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The Illustrious Gaudissart (La Comédie Humaine)

3.84 of 5 stars 3.84  ·  rating details  ·  25 ratings  ·  7 reviews
A gifted travelling salesman finds his master in a provincial lunatic. A comedic short story written by Balzac in one night.
Paperback, 26 pages
Published September 10th 2010 by Kessinger Publishing (first published 1833)
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This is another of Balzac's short stories that are more of an extended anecdote than a tightly focused event a la Hemingway or Henry James. In this case, a French salesman gets the best of a supercilious Englishwoman by appealing to her innate snobbery. It's good for a broad smile, but it's more of a piece of after-dinner conversation told by an expert raconteur.
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When one undertakes to read the shorter, relatively unknown works of Honore de Balzac, one encounters aspects of the author one never imagined. The Illustrious Gaudissart is more like a facetious American work of the 1840s than what one imagines to be a typical work in the Human Comedy.

Picture to yourself a shaggy dog story of a traveling salesman named Gaudissart, who tries to make the sale under any and all circumstances. He appears to be indomitable until he runs into some peasants in Vouvray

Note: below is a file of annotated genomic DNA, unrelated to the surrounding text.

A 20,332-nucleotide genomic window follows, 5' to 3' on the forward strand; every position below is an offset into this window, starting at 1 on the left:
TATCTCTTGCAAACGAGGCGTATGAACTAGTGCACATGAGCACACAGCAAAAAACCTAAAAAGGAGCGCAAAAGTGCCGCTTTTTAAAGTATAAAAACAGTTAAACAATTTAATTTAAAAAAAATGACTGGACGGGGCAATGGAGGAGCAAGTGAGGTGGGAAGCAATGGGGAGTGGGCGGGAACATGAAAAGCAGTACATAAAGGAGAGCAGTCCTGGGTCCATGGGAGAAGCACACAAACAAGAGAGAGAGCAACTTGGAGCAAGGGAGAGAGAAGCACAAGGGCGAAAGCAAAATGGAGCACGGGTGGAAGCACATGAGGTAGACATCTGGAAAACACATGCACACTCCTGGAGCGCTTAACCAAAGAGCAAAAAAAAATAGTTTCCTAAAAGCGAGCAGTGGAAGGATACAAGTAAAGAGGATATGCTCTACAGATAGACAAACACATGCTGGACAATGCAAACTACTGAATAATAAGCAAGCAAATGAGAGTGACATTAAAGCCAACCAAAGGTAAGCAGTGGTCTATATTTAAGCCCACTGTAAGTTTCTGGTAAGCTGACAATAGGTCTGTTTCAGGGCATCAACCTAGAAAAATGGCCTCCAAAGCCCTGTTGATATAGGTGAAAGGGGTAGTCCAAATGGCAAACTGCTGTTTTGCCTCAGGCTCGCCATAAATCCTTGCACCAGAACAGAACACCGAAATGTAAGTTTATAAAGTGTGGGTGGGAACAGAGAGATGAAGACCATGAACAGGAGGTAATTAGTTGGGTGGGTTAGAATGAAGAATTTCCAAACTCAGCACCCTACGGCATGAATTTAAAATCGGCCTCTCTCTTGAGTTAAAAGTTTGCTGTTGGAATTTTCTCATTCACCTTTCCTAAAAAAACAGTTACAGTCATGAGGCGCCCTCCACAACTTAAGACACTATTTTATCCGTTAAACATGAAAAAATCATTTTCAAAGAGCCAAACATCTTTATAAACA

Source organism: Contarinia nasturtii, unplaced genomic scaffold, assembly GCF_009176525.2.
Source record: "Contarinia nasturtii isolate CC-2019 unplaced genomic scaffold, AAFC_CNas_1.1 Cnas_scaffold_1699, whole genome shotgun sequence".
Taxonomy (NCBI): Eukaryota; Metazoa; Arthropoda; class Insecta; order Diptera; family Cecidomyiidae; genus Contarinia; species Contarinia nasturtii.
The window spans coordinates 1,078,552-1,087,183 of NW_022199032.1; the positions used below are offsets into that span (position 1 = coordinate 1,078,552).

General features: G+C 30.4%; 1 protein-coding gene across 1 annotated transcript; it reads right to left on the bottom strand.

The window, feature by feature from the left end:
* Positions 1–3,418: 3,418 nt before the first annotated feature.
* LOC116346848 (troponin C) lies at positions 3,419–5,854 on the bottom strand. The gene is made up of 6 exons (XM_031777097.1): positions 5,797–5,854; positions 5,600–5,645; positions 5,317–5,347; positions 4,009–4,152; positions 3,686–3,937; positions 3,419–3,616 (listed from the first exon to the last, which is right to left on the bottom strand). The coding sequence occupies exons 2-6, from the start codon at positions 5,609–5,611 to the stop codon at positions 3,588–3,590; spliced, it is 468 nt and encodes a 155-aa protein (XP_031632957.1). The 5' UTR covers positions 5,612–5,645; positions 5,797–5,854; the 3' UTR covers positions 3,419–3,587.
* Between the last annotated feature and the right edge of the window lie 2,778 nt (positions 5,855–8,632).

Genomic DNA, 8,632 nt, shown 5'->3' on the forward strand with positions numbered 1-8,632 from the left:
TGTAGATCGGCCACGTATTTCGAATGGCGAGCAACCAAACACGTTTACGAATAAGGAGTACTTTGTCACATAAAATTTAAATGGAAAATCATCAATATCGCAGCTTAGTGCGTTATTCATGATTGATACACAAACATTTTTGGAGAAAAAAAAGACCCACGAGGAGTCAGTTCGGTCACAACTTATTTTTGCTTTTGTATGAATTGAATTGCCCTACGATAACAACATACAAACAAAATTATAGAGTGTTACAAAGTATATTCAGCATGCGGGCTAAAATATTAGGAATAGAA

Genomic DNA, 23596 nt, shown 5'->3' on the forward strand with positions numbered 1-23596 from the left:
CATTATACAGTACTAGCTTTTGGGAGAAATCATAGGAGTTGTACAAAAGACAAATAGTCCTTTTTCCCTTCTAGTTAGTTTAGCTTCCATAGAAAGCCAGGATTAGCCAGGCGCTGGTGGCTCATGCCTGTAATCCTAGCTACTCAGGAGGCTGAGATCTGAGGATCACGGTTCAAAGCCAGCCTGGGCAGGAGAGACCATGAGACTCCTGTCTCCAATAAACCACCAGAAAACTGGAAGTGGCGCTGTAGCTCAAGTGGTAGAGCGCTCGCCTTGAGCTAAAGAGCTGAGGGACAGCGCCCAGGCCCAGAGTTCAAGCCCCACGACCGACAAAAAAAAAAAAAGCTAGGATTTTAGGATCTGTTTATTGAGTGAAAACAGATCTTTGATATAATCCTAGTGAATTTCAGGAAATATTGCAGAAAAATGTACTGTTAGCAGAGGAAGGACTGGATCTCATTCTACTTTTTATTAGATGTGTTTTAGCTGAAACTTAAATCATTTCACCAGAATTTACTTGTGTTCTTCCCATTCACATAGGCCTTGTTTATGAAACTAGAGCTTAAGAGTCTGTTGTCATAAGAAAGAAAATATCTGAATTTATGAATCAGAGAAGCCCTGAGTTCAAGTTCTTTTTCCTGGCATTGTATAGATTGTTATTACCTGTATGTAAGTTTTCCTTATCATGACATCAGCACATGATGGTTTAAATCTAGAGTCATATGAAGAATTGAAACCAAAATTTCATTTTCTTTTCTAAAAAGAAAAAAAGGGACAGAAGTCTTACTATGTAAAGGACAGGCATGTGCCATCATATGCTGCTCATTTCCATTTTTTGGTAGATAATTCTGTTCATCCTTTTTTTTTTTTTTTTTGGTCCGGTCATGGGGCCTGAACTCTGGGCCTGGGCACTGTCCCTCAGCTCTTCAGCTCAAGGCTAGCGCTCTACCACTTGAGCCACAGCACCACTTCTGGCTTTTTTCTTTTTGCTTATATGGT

L'Illustre Gaudissard est une courte histoire de Balzac qui est très sympathique à lire. Ce court livre a réussi à me mettre le sourire aux lèvres.
Fazackerly Toast
If anyone wants a clearer understanding and appreciation of the French, their national character and where they are coming from, they could do worse than read Balzac.
Elizabeth (Alaska)
Very short, but amusing. Balzac is often sad, but not so here. In the opening few paragraphs he was describing those men who were "commercial travelers" - what we would call traveling salesmen. The cadence in these paragraphs reminded me of a carnival barker, or perhaps what I think a "snake oil" salesman might have sounded like. Just right to put me in the mood for a spoof, and I wasn't disappointed.
Gaudissart is one of the great commercial travelling salesmen, so renowned that his name is almost synonymous with the occupation. While in Vouvray he encounters several mystifying circumstances. Will he be able to unravel the mystery or has he met his match in these provincials? This short story is a fun read.
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Honoré de Balzac was a nineteenth-century French novelist and playwright. His magnum opus was a sequence of almost 100 novels and plays collectively entitled La Comédie humaine, which presents a panorama of French life in the years after the fall of Napoléon Bonaparte in 1815.

Due to his keen observation of detail and unfiltered representation of society, Balzac is regarded as one of the founders o
More about Honoré de Balzac...

Other Books in the Series

La Comédie Humaine (1 - 10 of 86 books)
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